Outro music: “Colours”, written by Donovan and performed by Terence Stamp, from Poor Cow (1967)

The latest episode of Hell Is For Hyphenates, featuring Rebecca O’Brien talking the films of Ken Loach, can be heard on Stitcher Smart Radio, subscribed to on iTunes, or downloaded/streamed via our website.

Here are some pictures of Sophie’s visit to Sixteen Films:

Sophie and Rebecca with the sign from Jimmy’s Hall (2014)
The poster for I, Daniel Blake (2016) and some cool miscellany
Posted for the amusement of visitors, the list of swear words that had to be removed for the airport edit of Jimmy’s Hall (2014)

Hell Is For Hyphenates – January 2017

Acclaimed producer Rebecca O’Brien (I Daniel BlakeOranges and SunshineBeanFriendship’s Death) joins us for our first episode of 2017. Sophie and Lee look back at some of the key films released in January, including Pablo Lorrain’s Jackie Bouvier Kennedy biopic Jackie, Martin Scorsese’s meditative Catholic drama Silence, and Kirsten Johnson’s unique memoir Cameraperson. Then Rebecca takes us through the films of the renowned British director Ken Loach, many of which Rebecca produced, granting us unique insight into the method and process behind his works.

The Ken Loach Cheat Sheet

Want to become an instant expert in our filmmaker of the month without committing yourself to an entire filmography? Then you need the Hell Is For Hyphenates Cheat Sheet: we program you a double that will not only make for a great evening’s viewing, but bring you suitably up-to-speed before our next episode lands…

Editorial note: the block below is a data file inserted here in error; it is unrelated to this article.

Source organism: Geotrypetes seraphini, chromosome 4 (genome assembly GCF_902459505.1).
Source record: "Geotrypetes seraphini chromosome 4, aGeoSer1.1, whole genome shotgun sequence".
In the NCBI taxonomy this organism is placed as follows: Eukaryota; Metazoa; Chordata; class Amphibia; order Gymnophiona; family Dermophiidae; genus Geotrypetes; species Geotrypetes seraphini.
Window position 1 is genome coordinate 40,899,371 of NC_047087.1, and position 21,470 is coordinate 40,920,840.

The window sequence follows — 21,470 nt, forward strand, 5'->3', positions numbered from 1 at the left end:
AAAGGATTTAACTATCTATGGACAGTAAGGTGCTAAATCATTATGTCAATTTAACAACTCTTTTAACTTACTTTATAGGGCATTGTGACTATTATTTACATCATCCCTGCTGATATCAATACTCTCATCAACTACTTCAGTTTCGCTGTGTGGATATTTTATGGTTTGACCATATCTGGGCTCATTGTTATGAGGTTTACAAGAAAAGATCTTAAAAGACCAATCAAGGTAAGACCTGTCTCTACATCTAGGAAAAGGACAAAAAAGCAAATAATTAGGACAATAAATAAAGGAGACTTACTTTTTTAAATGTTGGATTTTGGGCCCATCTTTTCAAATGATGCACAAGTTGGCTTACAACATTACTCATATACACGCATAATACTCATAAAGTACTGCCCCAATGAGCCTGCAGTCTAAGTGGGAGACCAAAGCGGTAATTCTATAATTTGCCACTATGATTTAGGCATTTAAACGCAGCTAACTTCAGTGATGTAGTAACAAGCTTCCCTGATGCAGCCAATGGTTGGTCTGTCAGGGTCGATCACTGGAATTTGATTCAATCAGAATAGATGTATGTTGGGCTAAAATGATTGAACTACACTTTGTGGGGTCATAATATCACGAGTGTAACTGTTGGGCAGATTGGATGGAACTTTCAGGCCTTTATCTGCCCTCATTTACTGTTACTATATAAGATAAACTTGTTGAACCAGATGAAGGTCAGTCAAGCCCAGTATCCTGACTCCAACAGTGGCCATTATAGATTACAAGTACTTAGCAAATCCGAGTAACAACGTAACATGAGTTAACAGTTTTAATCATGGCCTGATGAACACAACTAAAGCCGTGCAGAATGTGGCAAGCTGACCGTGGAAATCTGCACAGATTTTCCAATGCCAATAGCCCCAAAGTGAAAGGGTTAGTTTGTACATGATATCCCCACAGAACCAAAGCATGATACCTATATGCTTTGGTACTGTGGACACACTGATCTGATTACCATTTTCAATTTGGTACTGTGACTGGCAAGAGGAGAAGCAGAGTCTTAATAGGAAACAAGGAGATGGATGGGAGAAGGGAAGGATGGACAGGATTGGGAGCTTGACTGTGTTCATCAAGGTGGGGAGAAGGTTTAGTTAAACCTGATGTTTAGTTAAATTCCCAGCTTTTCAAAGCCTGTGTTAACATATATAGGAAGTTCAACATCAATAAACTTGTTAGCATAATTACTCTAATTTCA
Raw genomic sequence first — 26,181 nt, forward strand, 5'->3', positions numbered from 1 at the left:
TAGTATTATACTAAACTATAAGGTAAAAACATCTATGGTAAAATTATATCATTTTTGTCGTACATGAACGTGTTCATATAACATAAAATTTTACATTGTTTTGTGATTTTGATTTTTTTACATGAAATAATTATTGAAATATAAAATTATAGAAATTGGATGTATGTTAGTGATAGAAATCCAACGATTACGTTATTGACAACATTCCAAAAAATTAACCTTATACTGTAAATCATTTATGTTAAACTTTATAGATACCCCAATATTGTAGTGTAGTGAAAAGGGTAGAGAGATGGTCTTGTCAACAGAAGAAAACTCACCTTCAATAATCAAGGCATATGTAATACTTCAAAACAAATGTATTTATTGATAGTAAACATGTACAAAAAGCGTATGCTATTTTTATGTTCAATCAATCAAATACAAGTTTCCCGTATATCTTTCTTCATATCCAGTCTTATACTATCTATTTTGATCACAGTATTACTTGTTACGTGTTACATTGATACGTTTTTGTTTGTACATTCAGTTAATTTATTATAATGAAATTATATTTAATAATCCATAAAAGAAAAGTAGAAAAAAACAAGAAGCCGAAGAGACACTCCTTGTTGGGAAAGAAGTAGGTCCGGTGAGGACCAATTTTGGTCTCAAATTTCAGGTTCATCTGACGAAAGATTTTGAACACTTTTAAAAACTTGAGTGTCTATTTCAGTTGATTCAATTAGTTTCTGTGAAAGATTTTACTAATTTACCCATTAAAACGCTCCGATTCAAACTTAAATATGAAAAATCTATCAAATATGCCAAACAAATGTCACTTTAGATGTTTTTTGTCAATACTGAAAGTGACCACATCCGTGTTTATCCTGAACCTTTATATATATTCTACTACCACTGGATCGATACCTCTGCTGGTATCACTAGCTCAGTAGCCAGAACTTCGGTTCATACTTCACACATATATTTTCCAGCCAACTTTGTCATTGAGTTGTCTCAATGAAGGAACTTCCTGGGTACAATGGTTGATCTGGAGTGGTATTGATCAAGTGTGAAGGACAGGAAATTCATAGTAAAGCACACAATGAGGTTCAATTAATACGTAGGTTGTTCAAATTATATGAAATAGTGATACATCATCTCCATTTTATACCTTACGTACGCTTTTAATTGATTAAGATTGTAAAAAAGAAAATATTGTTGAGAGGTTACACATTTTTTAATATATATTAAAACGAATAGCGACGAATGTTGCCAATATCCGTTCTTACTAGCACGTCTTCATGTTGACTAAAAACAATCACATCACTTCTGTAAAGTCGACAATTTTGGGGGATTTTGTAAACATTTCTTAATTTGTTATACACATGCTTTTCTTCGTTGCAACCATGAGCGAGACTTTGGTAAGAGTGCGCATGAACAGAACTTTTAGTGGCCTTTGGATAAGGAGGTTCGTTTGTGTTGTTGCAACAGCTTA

CATHY COME HOME (1966) and KES (1969)

So the world: hell/handbasket. You know who’s had two fingers up to the powers that be of every stripe, since 1965? Ken “Kenneth” Loach, that’s who. And given that politicians seem intent on turning the clock back to before civil rights, let’s go back to the beginning and remember what we’re fighting for: Cathy Come Home, originally screened on BBC TV as part of The Wednesday Play, is officially the most effective social protest film of all time, as it led to the founding of the housing charity Shelter. It was also part of the “angry young man” social realism that exploded out of postwar Britain, demanding the justice and equality that had been fought for in the war come home to root. Cathy (Carol White) – who carries on, head high, even as she loses everything – laid the template for Loach’s everyday heroes, captured in moving scenes that may look like fly-on-the-wall documentary but testify, even then, to Loach’s ability to inspire actors to connect emotionally with an audience. And if you haven’t been reduced to tear-jelly (and/or gone out on a protest) by Cathy Come Home, then settle in for Kes: even David Bradley, who plays the protagonist Billy and still lives in Barnsley where the film was made, says he can’t watch the end scene because “it’s too much”. And this from the actor who still loves the film – his first – even though Loach, seeking authenticity, didn’t call cut in the scene in which the schoolboys get caned. Kes is the kestrel Billy trains – really, into which he pours all his love and creativity. So maybe skip the climax if you’re feeling fragile. Or rage on, with the rest of Loach’s magnificent, ever-furious and tender body of work.